Erickson v. Sun Life and Health Insurance et al

Filing 31

MEMORANDUM DECISION AND ORDER granting 24 Defendant's Motion for Summary Judgment. Signed by Judge Jill N. Parrish on 3/27/24. (dle)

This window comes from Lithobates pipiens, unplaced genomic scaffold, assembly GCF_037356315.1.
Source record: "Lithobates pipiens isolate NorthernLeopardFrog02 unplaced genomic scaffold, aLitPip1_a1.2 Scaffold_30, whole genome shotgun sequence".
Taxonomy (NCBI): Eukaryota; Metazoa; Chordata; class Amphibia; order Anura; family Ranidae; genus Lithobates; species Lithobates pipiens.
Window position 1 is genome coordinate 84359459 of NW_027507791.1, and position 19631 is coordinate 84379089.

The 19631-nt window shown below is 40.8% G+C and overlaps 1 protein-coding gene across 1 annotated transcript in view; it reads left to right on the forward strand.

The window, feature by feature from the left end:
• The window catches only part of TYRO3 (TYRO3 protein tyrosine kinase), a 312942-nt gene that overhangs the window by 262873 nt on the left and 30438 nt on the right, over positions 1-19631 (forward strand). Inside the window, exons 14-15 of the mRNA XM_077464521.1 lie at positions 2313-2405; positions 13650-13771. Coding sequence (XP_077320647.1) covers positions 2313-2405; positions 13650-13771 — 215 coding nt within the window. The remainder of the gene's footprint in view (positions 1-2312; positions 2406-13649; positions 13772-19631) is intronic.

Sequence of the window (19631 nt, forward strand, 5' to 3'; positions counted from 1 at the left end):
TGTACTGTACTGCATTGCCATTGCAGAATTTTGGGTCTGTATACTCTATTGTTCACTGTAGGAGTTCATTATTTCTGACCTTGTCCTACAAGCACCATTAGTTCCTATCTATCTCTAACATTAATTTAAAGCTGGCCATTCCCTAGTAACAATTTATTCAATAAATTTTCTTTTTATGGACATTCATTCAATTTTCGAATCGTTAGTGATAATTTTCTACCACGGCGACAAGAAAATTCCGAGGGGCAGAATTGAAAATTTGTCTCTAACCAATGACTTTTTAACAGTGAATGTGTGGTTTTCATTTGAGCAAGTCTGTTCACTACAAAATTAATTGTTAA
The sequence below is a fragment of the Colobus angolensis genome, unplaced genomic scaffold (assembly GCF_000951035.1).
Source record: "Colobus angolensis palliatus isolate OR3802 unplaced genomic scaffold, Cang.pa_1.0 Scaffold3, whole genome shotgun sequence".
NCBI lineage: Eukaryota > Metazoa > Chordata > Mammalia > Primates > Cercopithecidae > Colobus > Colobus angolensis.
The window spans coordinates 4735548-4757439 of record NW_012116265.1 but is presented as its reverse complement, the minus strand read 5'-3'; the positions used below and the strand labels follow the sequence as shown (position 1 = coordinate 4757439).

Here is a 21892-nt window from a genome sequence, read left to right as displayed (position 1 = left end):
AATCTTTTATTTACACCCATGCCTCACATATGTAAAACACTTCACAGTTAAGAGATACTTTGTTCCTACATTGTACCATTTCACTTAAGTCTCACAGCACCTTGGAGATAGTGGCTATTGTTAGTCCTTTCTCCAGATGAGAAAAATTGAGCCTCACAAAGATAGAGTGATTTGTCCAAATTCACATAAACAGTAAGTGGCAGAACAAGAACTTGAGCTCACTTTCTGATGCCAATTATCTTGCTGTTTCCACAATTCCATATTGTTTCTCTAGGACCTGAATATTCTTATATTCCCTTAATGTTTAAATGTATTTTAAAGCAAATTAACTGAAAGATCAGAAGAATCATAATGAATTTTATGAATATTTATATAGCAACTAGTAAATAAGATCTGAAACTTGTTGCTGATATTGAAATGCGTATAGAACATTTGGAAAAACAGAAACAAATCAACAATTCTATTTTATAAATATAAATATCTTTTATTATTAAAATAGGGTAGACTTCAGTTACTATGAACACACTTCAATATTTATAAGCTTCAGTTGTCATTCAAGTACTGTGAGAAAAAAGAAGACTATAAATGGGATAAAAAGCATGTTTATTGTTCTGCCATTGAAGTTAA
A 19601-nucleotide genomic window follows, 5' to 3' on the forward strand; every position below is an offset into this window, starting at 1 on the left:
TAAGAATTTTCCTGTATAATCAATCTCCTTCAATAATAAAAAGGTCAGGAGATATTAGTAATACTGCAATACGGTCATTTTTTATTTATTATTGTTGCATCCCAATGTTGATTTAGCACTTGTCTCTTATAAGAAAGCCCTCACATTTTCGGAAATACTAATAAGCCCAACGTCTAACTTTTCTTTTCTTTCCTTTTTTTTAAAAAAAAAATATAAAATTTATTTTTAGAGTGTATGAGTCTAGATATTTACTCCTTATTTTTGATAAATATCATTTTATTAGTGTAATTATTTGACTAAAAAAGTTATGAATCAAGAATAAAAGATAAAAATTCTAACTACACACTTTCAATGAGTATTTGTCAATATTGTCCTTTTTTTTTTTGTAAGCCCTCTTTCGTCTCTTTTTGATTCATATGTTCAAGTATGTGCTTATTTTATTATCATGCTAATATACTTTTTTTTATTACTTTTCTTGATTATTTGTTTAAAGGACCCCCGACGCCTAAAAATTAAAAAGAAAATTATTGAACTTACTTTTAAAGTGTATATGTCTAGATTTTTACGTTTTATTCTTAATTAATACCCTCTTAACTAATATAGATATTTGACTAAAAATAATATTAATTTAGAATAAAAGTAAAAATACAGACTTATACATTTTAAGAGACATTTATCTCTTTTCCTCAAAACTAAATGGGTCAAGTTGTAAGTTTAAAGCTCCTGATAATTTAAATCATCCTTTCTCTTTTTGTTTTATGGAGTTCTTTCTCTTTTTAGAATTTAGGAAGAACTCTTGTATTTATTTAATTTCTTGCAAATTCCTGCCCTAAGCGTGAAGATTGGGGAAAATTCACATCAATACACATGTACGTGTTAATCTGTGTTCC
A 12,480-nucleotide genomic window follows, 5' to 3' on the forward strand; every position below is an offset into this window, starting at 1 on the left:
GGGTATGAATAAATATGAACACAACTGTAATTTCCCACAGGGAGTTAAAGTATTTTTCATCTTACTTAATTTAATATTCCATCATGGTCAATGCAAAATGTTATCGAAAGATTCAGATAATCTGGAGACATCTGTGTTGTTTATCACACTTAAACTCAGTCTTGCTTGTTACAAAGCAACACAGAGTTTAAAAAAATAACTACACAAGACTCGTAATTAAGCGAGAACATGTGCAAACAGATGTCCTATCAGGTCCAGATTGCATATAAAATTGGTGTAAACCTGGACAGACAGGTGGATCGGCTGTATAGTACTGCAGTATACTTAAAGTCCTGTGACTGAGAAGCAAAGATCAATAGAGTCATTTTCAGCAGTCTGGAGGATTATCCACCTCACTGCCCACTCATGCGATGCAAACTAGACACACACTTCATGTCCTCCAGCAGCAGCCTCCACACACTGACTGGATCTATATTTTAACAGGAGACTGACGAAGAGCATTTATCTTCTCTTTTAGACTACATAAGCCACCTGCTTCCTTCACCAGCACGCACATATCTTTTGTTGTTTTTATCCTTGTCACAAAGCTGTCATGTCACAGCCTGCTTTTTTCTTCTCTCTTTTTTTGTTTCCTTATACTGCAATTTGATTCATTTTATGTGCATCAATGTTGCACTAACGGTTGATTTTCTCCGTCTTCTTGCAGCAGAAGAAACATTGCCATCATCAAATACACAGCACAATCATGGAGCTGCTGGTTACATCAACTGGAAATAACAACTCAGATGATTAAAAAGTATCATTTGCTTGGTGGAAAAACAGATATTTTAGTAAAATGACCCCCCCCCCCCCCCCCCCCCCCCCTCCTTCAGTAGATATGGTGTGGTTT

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IN THE UNITED STATES DISTRICT COURT FOR THE DISTRICT OF UTAH KRISTOFFER ERICKSON, Plaintiff, MEMORANDUM DECISION AND ORDER GRANTING DEFENDANT’S MOTION FOR SUMMARY JUDGMENT v. SUN LIFE AND HEALTH INSURANCE COMPANY, SUN LIFE INSURANCE OF CANADA, and DOES 1–5, Case No. 2:22-CV-00258-JNP-JCB District Judge Jill N. Parrish Magistrate Judge Jared C. Bennett Defendants. Defendant Sun Life Insurance of Canada (“Sun Life”) denied a claim for short-term disability benefits made by Plaintiff Kristoffer Erickson (“Mr. Erickson”) under an ERISAgoverned insurance plan (the “Plan”). Mr. Erickson seeks to recover Plan benefits through a claim brought under ERISA, 29 U.S.C. § 1132(a)(1)(B) (the “ERISA Claim”). Before the court is Sun Life’s motion for summary judgment on Mr. Erickson’s ERISA Claim. For the reasons stated herein, Sun Life’s motion is GRANTED. BACKGROUND Mr. Erickson worked as a traffic signal repairman and streetlight maintenance worker. ECF No. 4, ¶ 12. As part of Mr. Erickson’s employment or union affiliation, he participated in the Plan, which offers participants short-term disability insurance benefits and is funded in full or in part by a Group Policy. Id., ¶ 4. Mr. Erickson’s employer terminated his employment on May 11, 2020. Sun Life contends that Mr. Erickson was terminated for poor job performance, to which Mr. Erickson agrees with the caveat that he believes his poor performance was caused by a disabling illness. ECF No. 28, at 7. In March 2020, Mr. Erickson began experiencing symptoms that he believed were potentially caused by COVID-19. Id., ¶ 15. Mr. Erickson sought treatment from Dr. William Cimikoski, who noted Mr. Erickson had “mild symptoms” and advised him to stay home until those symptoms cleared. ECF No. 24-1, at 221. On April 2, 2020, Dr. Cimikoski shared this opinion in a letter in which he also wrote that Mr. Erickson was “cleared to return to work without restrictions on 4/7/20.” Id. Later, Dr. Cimikoski wrote a second letter, noting that Mr. Erickson had symptoms of an upper respiratory infection between May 1 and May 8 of 2020 (although Mr. Erickson’s COVID-19 antibody test returned a negative result). Id., at 222. Six months after his termination, Mr. Erickson submitted a claim for short-term disability insurance benefits on November 17, 2020. ECF No. 24-1, at 111. The same day, Sun Life’s Case Specialist, Casey Welch, requested additional information regarding Mr. Erickson’s claim, including records from Dr. Cimikoski and Mr. Erickson’s other treating physicians. Id. Mr. Erickson provided and Sun Life reviewed records from Dr. Cimikoski, chart notes from Dr. Weller, and various records related to IV vitamin therapy, treatment provided by Utah Stem Cells, and a controlled substance prescription report. Id. at 190. After reviewing this information, Sun Life denied Mr. Erickson’s claim. Id. Sun Life explained that it was denying benefits because Mr. Erickson was not receiving ongoing treatment, his treating physicians’ notes did not mention any functional limitations that would prevent Mr. Erickson from working, Mr. Erickson in fact continued to work between his March 2020 illness and his May 2020 termination, and his medical records made no mention of serious COVID-19 symptoms (i.e., shortness of breath or palpitations). Id. Sun Life also informed Mr. Erickson of his right to appeal the denial of benefits within 180 days and laid out the steps he would need to take in order to do so. Id. at 191–92. After receiving Sun Life’s denial letter, Mr. Erickson retained counsel. Id. at 193. On 2 March 11, 2021, Mr. Erickson submitted an appeal of Sun Life’s denial of benefits. Id. at 213–54. In his appeal letter, Mr. Erickson asserted that he had been suffering from COVID-19 since April 2020 and that he experienced serious symptoms such as “cough, body aches, fatigue, insomnia, headaches and brain fog.” Id. at 214. Mr. Erickson’s appeal letter also asserted that his symptoms improved after receiving IV nutritional treatments and IV stem cells, but that he was still unable to work a year after his illness began. Id. at 214–15. Mr. Erickson’s appeal letter also included Dr. Cimikoski’s earlier notes stating that Mr. Erickson had a viral illness in early May 2020, which antibody testing revealed to not be COVID-19. Id. at 221. As part of Sun Life’s review of Mr. Erickson’s appeal, Karen Buckley performed a vocational analysis of Mr. Erickson’s job as a traffic signal repairman or streetlight maintenance worker, finding this job’s physical demands to be consistent with a “Heavy Physical Demand Level.” Id. at 265–66. An independent third-party medical expert, Dr. Tajuddin Jiva, also conducted a peer review of Mr. Erickson’s medical records, concluding with a report on April 16, 2021. Id. at 277–80. Dr. Jiva neither contacted Mr. Erickson nor conducted any independent evaluation of his condition. Based on Mr. Erickson’s medical records (and in particular based on Dr. Cimikoski’s treatment notes), however, Dr. Jiva concluded that Mr. Erickson had an upper respiratory airway infection resulting in “cough, body aches, fatigue, insomnia, headaches and brain fog” for which he received IV nutritional treatment and IV stem cells on three occasions, experiencing improvement in his symptoms thereafter. Id. at 278. Dr. Jiva further concluded that Mr. Erickson’s medical records did not demonstrate “functional impairments, physical limitations and/or restrictions” that would “support [his] inability to work.” Id. In addition to reviewing and crediting Dr. Cimikoski’s treatment notes, Dr. Jiva attempted to speak with Dr. Cimikoski as part of his peer review but was unable to obtain any additional information. Id. 3 Sun Life provided Dr. Jiva’s report to Dr. Cimikoski. In response, Dr. Cimikoski wrote two new letters dated April 20 and May 21, 2021. Dr. Cimikoski’s second letter asserted that Mr. Erickson had been under Dr. Cimikoski’s “care for residual symptoms related to his COVID infection, which started on 4/4/20.” Id. at 304. Dr. Cimikoski provided no explanation why his May 2021 letter contradicted his previous statement that Mr. Erickson underwent antibody testing, which “revealed that his infection was not from the Corona Virus[.]” Id. at 222. Dr. Cimikoski’s May 2021 letter also stated that Mr. Erickson’s symptoms had been ongoing since April 4, 2020 and were not foreseeably likely to resolve in a manner that would permit Mr. Erickson to return to work in May 2021. Id. at 304. Dr. Cimikoski did not address his prior letters, which cleared Mr. Erickson to return to work in both April and May of 2020 following Mr. Erickson’s illness in both of those months. Id. at 222. After receiving Dr. Cimikoski’s additional letters, Sun Life obtained a second independent peer review from Dr. Nizar M. Suleman. Id. at 315–19. Like Dr. Jiva, Dr. Suleman read and credited Dr. Cimikoski’s letters, but found insufficient evidence in Mr. Erickson’s treatment records to conclude that Mr. Erickson’s illness had caused functional impairments or restrictions that would prevent him from returning to work. Id. at 318. Dr. Suleman also conducted his review based on Dr. Cimikoski’s office visit notes that Mr. Erickson had provided. Dr. Suleman did not have any direct contact with Mr. Erickson or Dr. Cimikoski and performed no independent testing or evaluation of Mr. Erickson’s condition. Following Dr. Suleman’s evaluation, Sun Life informed Mr. Erickson that before a final appeal determination was made, Sun Life would offer him 15 days in which to submit further information for consideration. Id. at 340. Mr. Erickson’s prior counsel resubmitted the materials that Dr. Suleman had reviewed but provided no additional materials for Sun Life to consider. Id. 4 at 351–54. On July 7, 2021, Sun Life then issued a final appeal determination, concluding that the denial of benefits was correct. Id. at 355–60. Sun Life found the medical records submitted by Mr. Erickson and reviewed by Dr. Jiva and Dr. Suleman had not demonstrated that Mr. Erickson had medical restrictions that would prevent him from performing his usual work as a traffic signal repairman or streetlight maintenance worker. Id. On July 7, Mr. Erickson’s father contacted Sun Life, representing that Mr. Erickson was unaware that he was represented by his prior counsel. Mr. Erickson’s father also sent additional medical records to Sun Life on July 9, 2021. Sun Life sent the information to Dr. Suleman to review and provide an addendum opinion in light of the new information. Id. at 384. Dr. Suleman issued an addendum opinion on July 19, 2021, taking into consideration all of the documentation and information that Mr. Erickson and his family had provided. Id. at 386–89. Dr. Suleman again concluded that none of Mr. Erickson’s medical records documented functional impairment and that the sole restriction on his ability to work were two statements from treating medical professionals instructing him to engage in “activity as tolerated.” Id. at 387. On July 19, 2021, Sun Life affirmed its prior final appeal determination after taking into consideration Dr. Suleman’s evaluation of the additional information provided by Mr. Erickson or his family. Id. at 401–03. Sun Life informed Mr. Erickson of his right to pursue claims under ERISA and stated that any claims must be brought within three years, or not later than July 19, 2024. Id. at 402. Mr. Erickson filed suit to recover benefits under ERISA on April 13, 2022. ECF No. 4. Now, Sun Life seeks summary judgment on Mr. Erickson’s ERISA Claim, arguing that its decision to deny benefits was reasonable and not an abuse of discretion. ECF No. 24. SUMMARY JUDGMENT STANDARD Under Federal Rule of Civil Procedure 56(a), “[t]he court shall grant summary judgment 5 if the movant shows that there is no genuine dispute as to any material fact and the movant is entitled to judgment as a matter of law.” However, when both parties move for summary judgment in an ERISA proceeding focusing on a benefit denial claim, the parties have effectively “stipulated that no trial is necessary” and thus “summary judgment is merely a vehicle for deciding the case.”1 LaASMAR v. Phelps Dodge Corp. Life, Accidental Death & Dismemberment & Dependent Life Ins. Plan, 605 F.3d 789, 796 (10th Cir. 2010) (citation omitted). In these instances, “the factual determination of eligibility for benefits is decided solely on the administrative record, and the nonmoving party is not entitled to the usual inferences in its favor.” Id. (citation omitted). ANALYSIS Sun Life’s motion requests summary judgment on Mr. Erickson’s ERISA Claim on the basis that Mr. Erickson cannot show that Sun Life’s decision to deny benefits was arbitrary or capricious or an abuse of discretion. ECF No. 24, at 17–18. Mr. Erickson stipulates that the question before the court is whether Sun Life’s claim denial was an abuse of discretion (and thus does not seek de novo review of Sun Life’s decision). ECF No. 28, at 24. Mr. Erickson asserts that Sun Life’s motion should be denied because its review of his benefits claim was insufficient as a matter of law. For the reasons stated herein, Sun Life’s motion is granted. I. STANDARD OF REVIEW When an ERISA-governed plan gives the administrator discretionary authority to determine benefits eligibility, reviewing courts apply “a deferential standard of review, asking only whether the denial of benefits was arbitrary and capricious.” Weber v. GE Grp. Life Assurance The parties previously agreed, however, that “[t]his is an ERISA matter, so there are no witnesses or exhibits. There is no jury trial. The matter will be decided on the administrative record through cross motions for summary judgment.” ECF No. 21. Only Sun Life has filed a summary judgment motion. ECF No. 24. Nonetheless, Mr. Erickson’s brief repeatedly requests an order finding that “Sun Life’s denial of his claim” was “arbitrary, capricious, unreasonable and an abuse of discretion.” See, e.g., ECF No. 28, at 36. The court also notes that Mr. Erickson’s opposition to the motion relies upon arguments contesting the sufficiency of Sun Life’s consideration of his benefits claim as a matter of law, such that factual inferences are immaterial to the resolution of Sun Life’s motion. 1 6 Co., 541 F.3d 1002, 1010 (10th Cir. 2008) (citations omitted). Here, the parties agree that the Plan gives Sun Life discretion to determine benefits coverage. As a result, arbitrary and capricious review is the appropriate standard of review. Claim denials are upheld on arbitrary and capricious review if “reasonable and supported by substantial evidence.” D.K. v. United Behavioral Health, 67 F.4th 1224, 1235 (10th Cir. 2023) (citing Adamson v. Unum Life Ins. Co. of Am., 455 F.3d 1209, 1212 (10th Cir. 2006)); see also David P. v. United Healthcare Ins. Co., 77 F.4th 1293 (10th Cir. 2023) (quoting Graham v. Hartford Life & Acc. Ins. Co., 589 F.3d 1345, 1357-58 (10th Cir. 2009)) (“We define substantial evidence as ‘such evidence that a reasonable mind might accept as adequate to support the conclusion reached by the decision-maker. Substantial evidence requires more than a scintilla but less than a preponderance.’”). A coverage decision lacks substantial evidence if it rejects and fails to explain why it disagrees with opinions from a plaintiff’s medical providers, D.K., 67 F.4th at 21, if it fails to sufficiently explain its conclusions with supportive reasoning and citations to the record, id. at 29-30, or if it “is not grounded [on] any reasonable basis[,]” Flinders v. Workforce Stabilization Plan of Phillips Petroleum Co., 491 F.3d 1180, 1193 (10th Cir. 2007) (citations and internal quotation marks omitted), abrogated on other grounds by Metro. Life Ins. Co. v. Glenn, 554 U.S. 105 (2008). A coverage decision’s reasonableness is further judged on whether it resulted from a “reasoned and principled process.” D.K., 67 F.4th at 18 (quoting Flinders, 491 F.3d at 1193). II. SUN LIFE’S BENEFITS DETERMINATION WAS NOT AN ABUSE OF DISCRETION AS A MATTER OF LAW Sun Life asserts that its decision to deny benefits was reasonable and not an abuse of discretion. ECF No. 24. In opposing Sun Life’s motion for summary judgment, Mr. Erickson neither argues that Sun Life failed to consider relevant information in its claim determination nor 7 that some factual dispute precludes the entry of summary judgment. Instead, Mr. Erickson’s opposition relies upon several legal arguments regarding the process that an ERISA Plan administrator must follow when denying benefits claims and the definitions of certain terms under the Plan at issue here. In particular, Mr. Erickson argues that Sun Life (A) misinterpreted the Plan’s definition of “disabled”; (B) applied a legally insufficient methodology to evaluate Mr. Erickson’s benefits claim; and (C) denied benefits when Mr. Erickson had produced sufficient evidence to support his benefits claim. The court will address each of these arguments in turn. A. SUN LIFE DID NOT ABUSE ITS DISCRETION WHEN DEFINING “DISABLED” First, Mr. Erickson argues that Sun Life’s denial of benefits was arbitrary and capricious or an abuse of discretion because Sun Life allegedly misinterpreted the Plan’s definition of “disabled.” Mr. Erickson “asserts the test is whether [he had] a sickness(es) which ha[s] caused, . . . [him not] to be able to perform one or more of the material and substantial duties of his job/occupation.” ECF No. 28, at 26. Sun Life, Mr. Erickson argues, evaluated Mr. Erickson’s short-term disability insurance claim in a manner that required Mr. Erickson to show that he could not perform “the duties of his regular occupation.” Id. Nothing in the Plan states that Mr. Erickson would be eligible for benefits whenever an illness prevents him from performing “one or more” of his job’s material and substantial duties. Instead, the Plan states that “[t]otal Disability . . . means you are unable to perform the Material and Substantial Duties of your Regular Occupation.” Id. at 11. For Mr. Erickson to be eligible for benefits, the Plan requires him to have been totally disabled for 14 days—the duration of the “Elimination Period.” Id. at 7, 356. Mr. Erickson’s argument to the contrary is therefore immaterial to the present dispute and cannot provide a basis to deny Sun Life’s motion for summary judgment. The Plan required Sun Life to determine whether Mr. Erickson was totally disabled. Sun Life did 8 so and concluded that he was not. Second, Mr. Erickson argues that “Sun Life is interpreting the definition of disability as requiring a sickness to be manifested primarily by objective medical evidence” and is “also requiring the restrictions and limitations which such sickness causes, to be tested, documented, and measured by objective medical evidence, regardless of the practicalities or costs involved on the part of the claimant[.]” ECF No. 28, at 25–26. These arguments are similarly unpersuasive. As Sun Life notes, its reviewers did not state that they were denying Mr. Erickson’s benefits claim because he failed to provide objective evidence—they simply found that Mr. Erickson had not shown (with objective evidence or otherwise) that he suffered from functional impairments caused by his illness that would prevent him from working. See, e.g., ECF No. 24-1, at 191 (internal clinical consultant concluded that Mr. Erickson's medical records “do not support restrictions and limitations from working”), 278 (Dr. Jiva concluded that Mr. Erickson's medical records did not demonstrate “functional impairments, physical limitations and/or restrictions” that would “support the claimant’s inability to work”), and 387 (Dr. Suleman concluded that none of Mr. Erickson’s medical records documented functional impairment and that the sole restriction on his ability to work were two statements from treating medical professionals instructing him to engage in “activity as tolerated”). Mr. Erickson does not point to any correspondence in which Sun Life required him to prove up his benefits claim with objective evidence alone. In fact, the Plan requires the insured to show “Proof” supportive of a claim, meaning “any medical, financial, or other information that we require to make a . . . determination”—not only “objective” evidence. Id. at 10. Moreover, as Sun Life notes, the Tenth Circuit has indicated (albeit in an unpublished decision) that requiring objective evidence would not render a decision denying benefits unreasonable. ECF No. 29, at 7 (citing Loughray v. Hartford Grp. Life Ins. Co., 366 F. App’x 913, 9 924 (10th Cir. 2010) (unpublished)). Mr. Erickson’s contention that requiring the insured to prove his disability “regardless of the practicalities or costs involved on the part of the claimant” demonstrates an abuse of discretion is similarly undermined by case law. See, e.g., Pharm. Care Mgmt. Ass’n v. Mulready, 78 F.4th 1183, 1193 (10th Cir. 2023) (quoting Black & Decker Disability Plan v. Nord, 538 U.S. 822, 833 (2003) (stating that employers “have large leeway to design . . . plans as they see fit”)); Sandoval v. Aetna Life & Casualty Ins. Co., 967 F.2d 377, 380– 81 (10th Cir. 2005) (discussing ERISA’s design as requiring a plaintiff to submit his evidence to prove his disability while confining the claim administrator’s benefits determination to the administrative record). The court concludes that Sun Life did not abuse its discretion by misinterpreting the Plan’s definition of “disabled” as Mr. Erickson alleges. The court thus turns to the second set of arguments Mr. Erickson presents, which contest the validity of the evaluative methodology that Sun Life used to evaluate his benefits claim. B. SUN LIFE’S EVALUATIVE METHODOLOGY CONSTITUTE AN ABUSE OF DISCRETION DID NOT Mr. Erickson’s second set of arguments contest the validity of the methodology that Sun Life used to deny Mr. Erickson’s benefits claim. This line of argument relates to Mr. Erickson’s preceding argument. Mr. Erickson first argued that it is an abuse of discretion to require an insured to prove his own disability “regardless of the practicalities or costs involved[.]” ECF No. 28, at 25–26. Now, Mr. Erickson contends that Sun Life not only abused its discretion by requiring him to submit evidence in support of his benefits claim, but that Sun Life defaulted on an obligation to affirmatively investigate and generate a record to disprove Mr. Erickson’s benefits claim. That position, which presumes that an insurer abuses its discretion by basing its decision on a peer review of the insured’s medical records, is mistaken. 10 As the movant, Sun Life is obliged to prove the absence of a genuine dispute as to material facts and that it is entitled to judgment as a matter of law. Fed. R. Civ. P. 56(a). But as the insured who brought an ERISA claim for the recovery of benefits, Mr. Erickson carries the burden to demonstrate as an element of his claim that he is entitled to insurance benefits such that Sun Life’s denial of those benefits was an abuse of discretion. ECF No. 28, at 24 (“Mr. Erickson agrees that he has the burden of proving an abuse of discretion.”). With this standard in mind, Mr. Erickson’s argument that Sun Life possessed an obligation to affirmatively investigate and disprove Mr. Erickson’s benefits claim appears to be an attempt to reverse the applicable burden of proof. Moreover, Sun Life has pointed to significant authority establishing that it does not have an obligation to interview the insured, conduct additional tests or evaluations, or prescribe a course of treatment independent from that set forth in letters from the insured’s treatment providers. See, e.g., Kimber v. Thiokol Corp., 196 F.3d 1092, 1098 (10th Cir. 1999) (quoting Woolsey v. Marion Laboratories, Inc., 934 F.2d 1452, 1460 (10th Cir. 1991)) (“[T]he Administrator[’s] decision need not be the only logical one nor even the best one. It need only be sufficiently supported by facts within [his] knowledge to counter a claim that it was arbitrary or capricious.”) (alteration in original) (emphasis added). Mr. Erickson offers no case law supporting his contrary position.2 After an ERISA claimant has produced his medical records for the insurer’s review, the insurer has denied benefits, and the claimant has appealed that decision, insurers may refer the medical records to an independent physician to conduct a peer review of the decision. Mr. Erickson contends that this methodology for evaluating benefits claims is insufficient, in part because Mr. This fact is indicative of broader concerns that the court has with Mr. Erickson’s opposition memorandum (ECF No. 28). Plaintiff filed no motion for leave to file an overlength memorandum, yet his opposition is more than 10 pages over the length permitted by this court’s local rules. See DUCivR 7-1(a)(4)(C)(i). Despite the extra pages, Plaintiff’s opposition memorandum included no legal citations whatsoever, notwithstanding the fact that he relies predominately on legal arguments. 2 11 Erickson’s treating providers’ notes were not prepared specifically for litigation, such that Sun Life is required to engage in its own testing of Mr. Erickson’s condition. This court reviewed and dismissed a nearly identical claim in Kelly v. Unum Grp. In that case, the court wrote that “records prepared in the normal course of care—not records prepared with the purpose of supporting a patient's [long-term disability] application—likely represent the most credible source of information about an insured's health.” 592 F. Supp. 3d 1002, 1008–09 (D. Utah 2022) (citing Black & Decker Disability Plan, 538 U.S. at 832). “Finally,” the court continued, “ERISA does not require an insurer to conduct testing or functional capacity evaluations on an insured.” Id. at 1009 (citing Flanagan v. Metro. Life Ins., 251 F. App'x. 484, 487-89 (10th Cir. 2007) (unpublished)). Reviewing the relevant cases again today, the court finds no reason to reach a different conclusion. Mr. Erickson’s arguments to the contrary, which rely upon no authority, are unpersuasive in light of these considerations. The court therefore determines that the methodology that Sun Life followed in denying Mr. Erickson’s benefits claim was not an abuse of discretion. C. SUN LIFE DID NOT MISEVALUATE MR. ERICKSON’S MEDICAL RECORDS IN A MANNER CONSTITUTING AN ABUSE OF DISCRETION Mr. Erickson’s final argument is that “even if the Plan gives Sun Life the discretion to determine that the only way a claimant can establish disability, is if the claimant submits objective medical records which documents the presence of a sickness which generates limitations which preclude performance of the material and substantial duties of his job/regular occupation, he alleges the information he submitted meets that test.” ECF No. 28, at 30 (emphasis in original). Mr. Erickson supports this factual argument with two other legal arguments rather than with evidence from the administrative record. Mr. Erickson argues that he personally knew more than anyone about his illness, and yet Sun Life failed to “affirmatively investigate [his] sickness(es) or 12 medical conditions[.]” ECF No. 28, at 30. Similarly, he contests that Sun Life’s review of his treating providers’ records to determine his disability status constitutes an abuse of discretion because those records were not specifically created in anticipation of litigation or to support a claim for disability benefits. The court has already rejected both of these arguments. See Section II(B), supra. Mr. Erickson’s allegation that he submitted sufficient information to show his entitlement to benefits is therefore unpersuasive, and his failure to support his factual argument with references to the administrative record prevents the court from finding a genuine dispute as to the material fact of whether Sun Life’s benefits determination was supported by substantial evidence. ORDER For the reasons stated herein, Sun Life’s Motion for Summary Judgment (ECF No. 24) is GRANTED. Signed March 27, 2024 BY THE COURT ______________________________ Jill N. Parrish United States District Court Judge 13